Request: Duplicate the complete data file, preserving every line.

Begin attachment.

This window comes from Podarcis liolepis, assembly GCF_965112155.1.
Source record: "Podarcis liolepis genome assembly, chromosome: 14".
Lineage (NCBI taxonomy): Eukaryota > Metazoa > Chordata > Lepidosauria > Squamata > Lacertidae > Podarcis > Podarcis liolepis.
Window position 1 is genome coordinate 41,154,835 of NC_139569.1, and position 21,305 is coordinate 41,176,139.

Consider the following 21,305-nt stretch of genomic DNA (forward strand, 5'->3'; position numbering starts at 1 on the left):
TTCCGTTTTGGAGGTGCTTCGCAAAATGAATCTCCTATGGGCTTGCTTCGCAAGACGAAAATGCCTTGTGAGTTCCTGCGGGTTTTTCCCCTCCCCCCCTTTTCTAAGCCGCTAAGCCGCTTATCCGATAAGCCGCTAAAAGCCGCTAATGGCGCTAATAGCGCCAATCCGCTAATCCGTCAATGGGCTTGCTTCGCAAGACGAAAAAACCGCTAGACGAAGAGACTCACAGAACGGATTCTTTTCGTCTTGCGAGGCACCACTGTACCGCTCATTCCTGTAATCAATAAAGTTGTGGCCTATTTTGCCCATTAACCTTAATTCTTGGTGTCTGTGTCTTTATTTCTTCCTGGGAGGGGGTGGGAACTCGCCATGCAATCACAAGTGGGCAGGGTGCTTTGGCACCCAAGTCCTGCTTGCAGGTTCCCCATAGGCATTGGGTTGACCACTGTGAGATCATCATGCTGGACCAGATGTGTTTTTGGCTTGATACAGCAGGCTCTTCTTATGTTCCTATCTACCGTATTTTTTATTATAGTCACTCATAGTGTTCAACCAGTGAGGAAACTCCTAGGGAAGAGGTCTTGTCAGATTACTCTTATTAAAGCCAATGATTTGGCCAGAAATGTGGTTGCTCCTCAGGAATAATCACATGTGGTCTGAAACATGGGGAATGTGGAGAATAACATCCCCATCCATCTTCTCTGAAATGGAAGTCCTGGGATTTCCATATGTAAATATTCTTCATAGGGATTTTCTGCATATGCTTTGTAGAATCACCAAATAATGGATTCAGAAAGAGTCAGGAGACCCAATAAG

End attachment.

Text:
This window comes from Podarcis liolepis, assembly GCF_965112155.1.
Source record: "Podarcis liolepis genome assembly, chromosome: 14".
Lineage (NCBI taxonomy): Eukaryota > Metazoa > Chordata > Lepidosauria > Squamata > Lacertidae > Podarcis > Podarcis liolepis.
Window position 1 is genome coordinate 41,154,835 of NC_139569.1, and position 21,305 is coordinate 41,176,139.

Consider the following 21,305-nt stretch of genomic DNA (forward strand, 5'->3'; position numbering starts at 1 on the left):
TTCCGTTTTGGAGGTGCTTCGCAAAATGAATCTCCTATGGGCTTGCTTCGCAAGACGAAAATGCCTTGTGAGTTCCTGCGGGTTTTTCCCCTCCCCCCCTTTTCTAAGCCGCTAAGCCGCTTATCCGATAAGCCGCTAAAAGCCGCTAATGGCGCTAATAGCGCCAATCCGCTAATCCGTCAATGGGCTTGCTTCGCAAGACGAAAAAACCGCTAGACGAAGAGACTCACAGAACGGATTCTTTTCGTCTTGCGAGGCACCACTGTACCGCTCATTCCTGTAATCAATAAAGTTGTGGCCTATTTTGCCCATTAACCTTAATTCTTGGTGTCTGTGTCTTTATTTCTTCCTGGGAGGGGGTGGGAACTCGCCATGCAATCACAAGTGGGCAGGGTGCTTTGGCACCCAAGTCCTGCTTGCAGGTTCCCCATAGGCATTGGGTTGACCACTGTGAGATCATCATGCTGGACCAGATGTGTTTTTGGCTTGATACAGCAGGCTCTTCTTATGTTCCTATCTACCGTATTTTTTATTATAGTCACTCATAGTGTTCAACCAGTGAGGAAACTCCTAGGGAAGAGGTCTTGTCAGATTACTCTTATTAAAGCCAATGATTTGGCCAGAAATGTGGTTGCTCCTCAGGAATAATCACATGTGGTCTGAAACATGGGGAATGTGGAGAATAACATCCCCATCCATCTTCTCTGAAATGGAAGTCCTGGGATTTCCATATGTAAATATTCTTCATAGGGATTTTCTGCATATGCTTTGTAGAATCACCAAATAATGGATTCAGAAAGAGTCAGGAGACCCAATAAG